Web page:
A truism is a statement that is so widely accepted, or so evident and factual, that questioning its validity is considered foolish. A truism does not need to be supported by any other evidence. It is accepted as "true."
The apple never falls far from the tree.
A fool and his money are soon parted.
A friend in need is a friend indeed.
A house divided against itself cannot stand.
Always get a second opinion.
An apple a day keeps the doctor away.
April showers bring May flowers.
Examples of Truisms from Literature:
In the beginning of A Tale of Two Cities, Dickens makes many statements about society, and there is no further evidence. These statements are truisms, widely accepted, about the society he is describing:
It was the best of times, it was the worst of times, it was the age of wisdom, it was the age of foolishness, it was the epoch of belief, it was the epoch of incredulity, it was the season of Light, it was the season of Darkness, it was the spring of hope, it was the winter of despair.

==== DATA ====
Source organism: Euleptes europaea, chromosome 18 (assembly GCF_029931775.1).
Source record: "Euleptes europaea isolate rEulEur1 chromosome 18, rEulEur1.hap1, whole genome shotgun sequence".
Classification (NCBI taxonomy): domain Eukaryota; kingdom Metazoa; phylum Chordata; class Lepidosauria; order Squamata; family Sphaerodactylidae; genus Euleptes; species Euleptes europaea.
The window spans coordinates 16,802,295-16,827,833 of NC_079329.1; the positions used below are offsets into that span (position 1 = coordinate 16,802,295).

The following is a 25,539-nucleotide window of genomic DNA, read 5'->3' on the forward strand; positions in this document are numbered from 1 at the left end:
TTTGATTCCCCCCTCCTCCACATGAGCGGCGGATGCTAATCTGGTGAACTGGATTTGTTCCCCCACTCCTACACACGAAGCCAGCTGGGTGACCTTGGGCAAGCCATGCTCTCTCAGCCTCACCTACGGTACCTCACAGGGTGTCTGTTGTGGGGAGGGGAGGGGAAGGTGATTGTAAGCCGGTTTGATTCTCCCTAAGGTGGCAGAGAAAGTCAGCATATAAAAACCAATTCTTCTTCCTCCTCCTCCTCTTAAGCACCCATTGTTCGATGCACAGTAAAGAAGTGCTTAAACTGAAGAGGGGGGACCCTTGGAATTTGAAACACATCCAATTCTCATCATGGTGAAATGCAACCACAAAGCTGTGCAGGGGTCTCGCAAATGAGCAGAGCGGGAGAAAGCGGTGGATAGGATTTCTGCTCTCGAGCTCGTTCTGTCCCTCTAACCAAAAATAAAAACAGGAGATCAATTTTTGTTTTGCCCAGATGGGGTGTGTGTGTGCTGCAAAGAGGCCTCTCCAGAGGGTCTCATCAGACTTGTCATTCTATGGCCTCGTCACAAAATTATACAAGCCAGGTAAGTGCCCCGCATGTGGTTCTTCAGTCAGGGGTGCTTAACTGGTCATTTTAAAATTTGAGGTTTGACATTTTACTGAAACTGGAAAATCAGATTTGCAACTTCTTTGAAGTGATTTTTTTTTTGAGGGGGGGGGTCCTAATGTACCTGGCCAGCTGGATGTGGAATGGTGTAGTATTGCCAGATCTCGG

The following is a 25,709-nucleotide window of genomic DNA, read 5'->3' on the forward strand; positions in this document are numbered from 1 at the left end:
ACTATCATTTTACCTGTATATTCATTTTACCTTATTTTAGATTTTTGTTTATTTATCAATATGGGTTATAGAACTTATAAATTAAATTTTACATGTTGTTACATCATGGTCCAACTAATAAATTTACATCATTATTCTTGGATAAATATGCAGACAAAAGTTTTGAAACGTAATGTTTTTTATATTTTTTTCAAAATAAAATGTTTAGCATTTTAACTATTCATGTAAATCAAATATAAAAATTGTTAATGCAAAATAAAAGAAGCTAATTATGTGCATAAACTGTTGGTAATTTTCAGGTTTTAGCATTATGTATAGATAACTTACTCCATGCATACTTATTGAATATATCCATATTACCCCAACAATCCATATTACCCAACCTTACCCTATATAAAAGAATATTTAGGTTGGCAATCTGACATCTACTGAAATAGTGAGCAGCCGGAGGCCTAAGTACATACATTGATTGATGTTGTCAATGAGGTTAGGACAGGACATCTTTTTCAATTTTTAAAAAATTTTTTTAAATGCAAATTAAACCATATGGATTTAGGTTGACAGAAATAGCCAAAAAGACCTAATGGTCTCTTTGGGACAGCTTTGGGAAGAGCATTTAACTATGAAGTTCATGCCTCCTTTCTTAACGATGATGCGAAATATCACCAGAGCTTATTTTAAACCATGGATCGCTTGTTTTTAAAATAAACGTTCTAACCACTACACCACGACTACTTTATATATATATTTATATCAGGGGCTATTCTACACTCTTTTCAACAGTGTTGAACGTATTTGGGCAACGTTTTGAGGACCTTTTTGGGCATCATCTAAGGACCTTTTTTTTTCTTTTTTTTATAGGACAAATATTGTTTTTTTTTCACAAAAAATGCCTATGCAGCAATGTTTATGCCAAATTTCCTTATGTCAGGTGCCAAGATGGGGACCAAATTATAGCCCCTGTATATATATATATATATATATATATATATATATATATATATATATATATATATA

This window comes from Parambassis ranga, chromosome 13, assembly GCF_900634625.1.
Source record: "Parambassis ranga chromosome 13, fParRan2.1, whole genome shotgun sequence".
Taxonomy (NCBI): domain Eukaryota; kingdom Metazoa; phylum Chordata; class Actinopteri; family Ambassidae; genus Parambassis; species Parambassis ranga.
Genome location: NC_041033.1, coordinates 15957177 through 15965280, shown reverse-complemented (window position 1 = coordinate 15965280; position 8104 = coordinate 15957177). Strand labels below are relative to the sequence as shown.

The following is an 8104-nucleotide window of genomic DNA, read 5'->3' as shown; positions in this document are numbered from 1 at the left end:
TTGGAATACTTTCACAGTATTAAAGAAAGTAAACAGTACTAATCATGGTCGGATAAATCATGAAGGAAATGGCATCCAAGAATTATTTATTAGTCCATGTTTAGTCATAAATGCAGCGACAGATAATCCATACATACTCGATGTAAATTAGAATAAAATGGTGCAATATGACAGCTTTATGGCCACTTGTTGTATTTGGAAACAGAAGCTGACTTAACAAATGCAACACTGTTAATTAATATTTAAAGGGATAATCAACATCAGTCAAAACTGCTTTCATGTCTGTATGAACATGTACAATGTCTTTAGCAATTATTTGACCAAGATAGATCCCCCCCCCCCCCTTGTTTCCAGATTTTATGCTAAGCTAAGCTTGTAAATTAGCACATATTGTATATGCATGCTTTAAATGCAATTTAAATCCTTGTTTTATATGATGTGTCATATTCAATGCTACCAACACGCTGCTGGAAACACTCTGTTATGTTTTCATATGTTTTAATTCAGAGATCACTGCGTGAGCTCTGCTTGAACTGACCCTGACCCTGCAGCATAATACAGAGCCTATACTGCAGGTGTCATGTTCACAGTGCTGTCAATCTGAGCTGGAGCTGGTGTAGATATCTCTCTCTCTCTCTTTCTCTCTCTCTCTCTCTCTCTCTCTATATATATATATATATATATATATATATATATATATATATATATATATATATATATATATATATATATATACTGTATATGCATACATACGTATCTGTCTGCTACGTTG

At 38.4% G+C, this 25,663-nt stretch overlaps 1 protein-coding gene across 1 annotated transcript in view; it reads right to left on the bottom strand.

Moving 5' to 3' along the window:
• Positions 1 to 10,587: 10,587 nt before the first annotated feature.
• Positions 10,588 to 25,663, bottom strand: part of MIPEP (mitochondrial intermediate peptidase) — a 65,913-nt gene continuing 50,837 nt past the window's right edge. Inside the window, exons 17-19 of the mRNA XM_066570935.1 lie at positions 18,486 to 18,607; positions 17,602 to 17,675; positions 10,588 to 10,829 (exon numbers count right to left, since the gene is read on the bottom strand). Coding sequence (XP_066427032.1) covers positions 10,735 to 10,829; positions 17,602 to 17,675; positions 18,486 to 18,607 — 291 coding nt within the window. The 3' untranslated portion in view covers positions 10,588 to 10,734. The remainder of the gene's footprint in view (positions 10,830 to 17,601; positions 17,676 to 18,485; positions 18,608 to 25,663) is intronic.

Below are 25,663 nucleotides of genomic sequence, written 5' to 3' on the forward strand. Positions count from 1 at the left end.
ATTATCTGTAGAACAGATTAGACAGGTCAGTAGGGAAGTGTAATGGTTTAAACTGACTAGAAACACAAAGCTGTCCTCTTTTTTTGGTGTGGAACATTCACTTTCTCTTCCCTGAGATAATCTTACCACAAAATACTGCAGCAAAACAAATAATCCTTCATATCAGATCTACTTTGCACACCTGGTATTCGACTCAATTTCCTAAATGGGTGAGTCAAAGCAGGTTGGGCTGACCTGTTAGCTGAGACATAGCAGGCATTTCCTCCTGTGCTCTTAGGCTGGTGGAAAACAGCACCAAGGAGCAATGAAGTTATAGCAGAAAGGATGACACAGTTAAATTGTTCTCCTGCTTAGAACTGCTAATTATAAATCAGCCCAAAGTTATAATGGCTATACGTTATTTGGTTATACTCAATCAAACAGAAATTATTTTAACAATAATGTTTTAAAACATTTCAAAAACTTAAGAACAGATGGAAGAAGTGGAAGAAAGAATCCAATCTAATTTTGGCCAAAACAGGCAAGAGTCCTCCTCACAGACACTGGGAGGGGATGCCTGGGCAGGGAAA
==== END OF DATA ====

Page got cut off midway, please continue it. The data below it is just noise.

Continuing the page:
In Romeo and Juliet, the Prince makes a statement about punishing murderers-just after Romeo has killed Tybalt. He claims that showing mercy would just create a society with more murderers. This is a truism.
Let Romeo hence in haste,
Else, when he's found, that hour is his last.
Bear hence this body and attend our will.
Mercy but murders, pardoning those that kill
Literary Terms Examples
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